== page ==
Put a mark on the wall

You already know about failing to plan.  Here’s another axiom:  it’s only a goal if you write it down.  Otherwise, it’s just a hope and hope is not a strategy.  Each of us strives for something – relevance, clients, credibility, results, but how much of just happens and how much is the result of a calculated effort.  That doesn’t mean you script every moment of life, it means you do not go into things totally blind, you have an outcome in sight and adjust to changing conditions in order to reach it.

Earlier this year, I left the corporate cocoon and struck out on my own for the first time.  Scary as hell.  The first lesson was that the 1st and the 15th are just two days in  the month, no more or less significant than the 28 or 29 others.  (Or the 26 others in most Februaries.)  I had an outline in mind and filled in the blanks as they surfaced.  On occasion, I colored outside the lines and that’s not always bad.  It helped to formulate a good part of the path for 2015.  The outcome for next year is my mark on the wall; that’s what I am preparing for as this year winds down and the next one unfolds.  Spots on the calendar are filling in, ideas are taking shape, projects are coming together.

Military folks love to say every plan is genius until the first round is fired down range and that is true in business, too.  You can scheme out every step but reality is going to force you to adjust. Your initial idea gets refined and sharpened as you try it out, it extends beyond its original bounds as ideas take root, it heads into areas you had not originally considered as your network expands.  This isn’t just some guy BS’ing you; I am living it.  What started has taken at least two turns I did not envision, and that’s to the good.  That came from having a goal and the ability to adjust to unforeseen opportunities.

Unforeseen opportunities, the philosophical mirror to “foreseeable consequences are not unintended.”  I realize the latter is a double negative but give it another go:  when actions have predictable outcomes, you cannot act surprised at the results.    Too often, you hear about someone being “victimized” by outside forces or bad advice or flawed strategy, but that sounds a bit like rationalizing bad ideas.  If you take a wrong turn when driving, it usually does not take long to realize your mistake.  Same thing with plans and strategies; you have some benchmark in mind and if the meter is not moving in a positive direction after a reasonable period of time, reconsider your approach.  It doesn’t mean you are 100% wrong and have to start over; you just have to be aware of the variables that surfaced along the way, how they impacted what you were trying to accomplish, where adjustments need to be made, and keep moving forward.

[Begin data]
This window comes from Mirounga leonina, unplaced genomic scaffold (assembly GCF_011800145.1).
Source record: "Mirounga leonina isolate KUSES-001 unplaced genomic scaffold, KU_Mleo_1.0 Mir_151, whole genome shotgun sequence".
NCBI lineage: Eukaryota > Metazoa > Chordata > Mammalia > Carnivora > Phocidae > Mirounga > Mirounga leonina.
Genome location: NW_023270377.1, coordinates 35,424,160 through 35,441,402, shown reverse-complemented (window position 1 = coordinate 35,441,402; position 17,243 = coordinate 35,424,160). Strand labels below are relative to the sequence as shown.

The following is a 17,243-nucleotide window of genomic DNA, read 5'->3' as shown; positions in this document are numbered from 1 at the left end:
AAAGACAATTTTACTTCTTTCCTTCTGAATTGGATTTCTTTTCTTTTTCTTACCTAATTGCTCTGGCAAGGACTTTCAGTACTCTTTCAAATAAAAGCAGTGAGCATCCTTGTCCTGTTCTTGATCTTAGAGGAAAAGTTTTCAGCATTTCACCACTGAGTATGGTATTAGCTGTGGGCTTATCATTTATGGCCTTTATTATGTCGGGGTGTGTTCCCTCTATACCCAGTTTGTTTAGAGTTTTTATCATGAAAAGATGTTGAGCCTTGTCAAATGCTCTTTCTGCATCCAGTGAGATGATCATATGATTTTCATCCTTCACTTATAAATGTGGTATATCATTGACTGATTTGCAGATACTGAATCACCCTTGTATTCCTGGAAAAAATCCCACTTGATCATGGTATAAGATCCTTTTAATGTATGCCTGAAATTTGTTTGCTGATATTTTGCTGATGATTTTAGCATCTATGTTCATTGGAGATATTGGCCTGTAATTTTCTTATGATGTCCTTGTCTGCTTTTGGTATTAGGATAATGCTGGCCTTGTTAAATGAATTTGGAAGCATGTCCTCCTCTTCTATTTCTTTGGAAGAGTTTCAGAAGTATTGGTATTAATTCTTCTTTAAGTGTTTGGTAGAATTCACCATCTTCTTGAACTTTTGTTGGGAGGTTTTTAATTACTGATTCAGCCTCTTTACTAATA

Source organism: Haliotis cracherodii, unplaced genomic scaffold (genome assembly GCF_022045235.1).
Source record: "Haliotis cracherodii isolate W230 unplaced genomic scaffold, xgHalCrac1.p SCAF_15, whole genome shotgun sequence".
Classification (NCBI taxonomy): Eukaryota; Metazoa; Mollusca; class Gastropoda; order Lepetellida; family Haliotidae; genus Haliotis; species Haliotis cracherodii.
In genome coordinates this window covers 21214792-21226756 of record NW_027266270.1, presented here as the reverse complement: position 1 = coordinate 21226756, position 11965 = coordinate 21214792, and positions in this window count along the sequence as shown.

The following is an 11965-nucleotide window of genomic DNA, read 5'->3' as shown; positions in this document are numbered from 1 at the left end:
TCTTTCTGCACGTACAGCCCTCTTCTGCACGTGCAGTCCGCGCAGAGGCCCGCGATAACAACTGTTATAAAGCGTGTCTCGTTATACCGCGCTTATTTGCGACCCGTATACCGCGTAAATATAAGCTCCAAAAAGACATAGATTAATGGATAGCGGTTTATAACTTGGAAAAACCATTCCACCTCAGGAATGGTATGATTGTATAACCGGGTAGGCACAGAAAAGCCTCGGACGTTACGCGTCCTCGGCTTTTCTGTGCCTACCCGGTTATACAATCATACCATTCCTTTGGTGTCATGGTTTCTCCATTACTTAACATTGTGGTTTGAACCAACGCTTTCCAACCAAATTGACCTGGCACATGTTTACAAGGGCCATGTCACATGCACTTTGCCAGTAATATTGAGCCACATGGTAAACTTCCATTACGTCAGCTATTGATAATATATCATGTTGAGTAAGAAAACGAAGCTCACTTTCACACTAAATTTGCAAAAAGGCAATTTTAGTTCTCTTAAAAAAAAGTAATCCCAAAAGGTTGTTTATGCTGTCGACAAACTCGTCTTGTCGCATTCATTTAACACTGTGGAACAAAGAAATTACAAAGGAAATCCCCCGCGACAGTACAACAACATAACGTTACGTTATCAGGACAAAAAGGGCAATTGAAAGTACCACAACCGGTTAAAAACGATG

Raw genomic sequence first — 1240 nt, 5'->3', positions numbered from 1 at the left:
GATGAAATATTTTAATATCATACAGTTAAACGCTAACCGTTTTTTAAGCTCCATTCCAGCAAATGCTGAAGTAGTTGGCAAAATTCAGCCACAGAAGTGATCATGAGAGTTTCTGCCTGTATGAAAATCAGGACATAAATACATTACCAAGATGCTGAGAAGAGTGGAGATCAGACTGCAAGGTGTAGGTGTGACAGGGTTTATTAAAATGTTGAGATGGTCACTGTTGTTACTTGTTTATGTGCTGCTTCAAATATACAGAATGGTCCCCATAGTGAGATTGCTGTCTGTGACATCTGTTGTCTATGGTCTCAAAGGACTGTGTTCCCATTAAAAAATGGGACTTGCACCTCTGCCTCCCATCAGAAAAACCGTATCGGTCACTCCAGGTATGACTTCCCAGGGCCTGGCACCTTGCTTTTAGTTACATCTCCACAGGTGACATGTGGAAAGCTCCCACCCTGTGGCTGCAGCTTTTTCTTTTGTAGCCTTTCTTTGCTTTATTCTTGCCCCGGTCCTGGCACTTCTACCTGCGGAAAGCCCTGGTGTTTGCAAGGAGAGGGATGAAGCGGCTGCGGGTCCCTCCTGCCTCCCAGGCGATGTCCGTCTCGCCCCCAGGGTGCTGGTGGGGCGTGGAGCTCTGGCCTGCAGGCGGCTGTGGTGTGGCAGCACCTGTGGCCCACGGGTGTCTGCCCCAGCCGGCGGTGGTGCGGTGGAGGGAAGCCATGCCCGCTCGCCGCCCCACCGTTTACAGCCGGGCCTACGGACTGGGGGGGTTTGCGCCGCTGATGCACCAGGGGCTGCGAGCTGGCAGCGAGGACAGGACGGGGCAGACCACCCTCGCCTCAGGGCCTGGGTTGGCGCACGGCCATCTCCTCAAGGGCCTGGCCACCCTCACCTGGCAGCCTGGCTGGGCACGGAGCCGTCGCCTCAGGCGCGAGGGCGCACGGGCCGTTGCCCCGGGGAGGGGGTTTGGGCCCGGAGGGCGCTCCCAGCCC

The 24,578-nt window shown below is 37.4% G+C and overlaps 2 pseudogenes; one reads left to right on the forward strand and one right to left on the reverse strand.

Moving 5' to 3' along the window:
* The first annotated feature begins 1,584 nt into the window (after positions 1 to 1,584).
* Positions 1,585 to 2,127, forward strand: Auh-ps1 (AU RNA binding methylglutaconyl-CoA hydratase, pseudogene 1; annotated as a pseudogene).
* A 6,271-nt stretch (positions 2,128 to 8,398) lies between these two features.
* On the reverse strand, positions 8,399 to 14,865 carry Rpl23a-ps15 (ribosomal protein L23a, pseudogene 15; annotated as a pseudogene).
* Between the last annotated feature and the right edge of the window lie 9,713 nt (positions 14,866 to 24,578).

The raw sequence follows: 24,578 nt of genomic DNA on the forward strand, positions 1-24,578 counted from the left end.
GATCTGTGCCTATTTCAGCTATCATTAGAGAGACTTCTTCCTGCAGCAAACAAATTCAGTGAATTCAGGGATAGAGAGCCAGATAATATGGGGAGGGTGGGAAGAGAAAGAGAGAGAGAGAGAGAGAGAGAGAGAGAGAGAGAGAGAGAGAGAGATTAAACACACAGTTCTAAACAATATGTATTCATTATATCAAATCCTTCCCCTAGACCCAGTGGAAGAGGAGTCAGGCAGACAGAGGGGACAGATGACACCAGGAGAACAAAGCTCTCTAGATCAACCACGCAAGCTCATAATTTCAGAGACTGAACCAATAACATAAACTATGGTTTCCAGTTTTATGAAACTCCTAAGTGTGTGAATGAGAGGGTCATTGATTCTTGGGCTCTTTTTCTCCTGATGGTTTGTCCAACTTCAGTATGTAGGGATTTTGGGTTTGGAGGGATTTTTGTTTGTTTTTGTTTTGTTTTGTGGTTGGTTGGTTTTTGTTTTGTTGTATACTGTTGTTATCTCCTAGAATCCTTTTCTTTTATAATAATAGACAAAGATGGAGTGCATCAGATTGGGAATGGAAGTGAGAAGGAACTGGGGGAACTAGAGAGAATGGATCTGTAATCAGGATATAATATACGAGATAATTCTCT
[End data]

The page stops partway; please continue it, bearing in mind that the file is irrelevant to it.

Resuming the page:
A colleague of mine in a networking organization has based his philosophy on removing negativity from your life and focusing on the positive direction in which you are headed.  It’s not happy talk.  If the goal is to drink a glass of water, then the glass being half-empty is moving in the positive direction of totally empty.  If the goal is 10 meetings this week or three new clients this month, and you get seven of the former and two of the latter, you are moving in a positive direction.  Look, all these motivational speakers and success coaches and productivity experts are in demand for a reason – whether or not what they offer actually works, people think it does and they are willing to pay for a dose of it.  No one shows up at work and says “how can I screw up today?”  And while I  believe in the notion of “first shown up, then see what happens” to a point, it is conjunction with a desire outcome and the part about ‘what happens’ is the variables that may surface.

 

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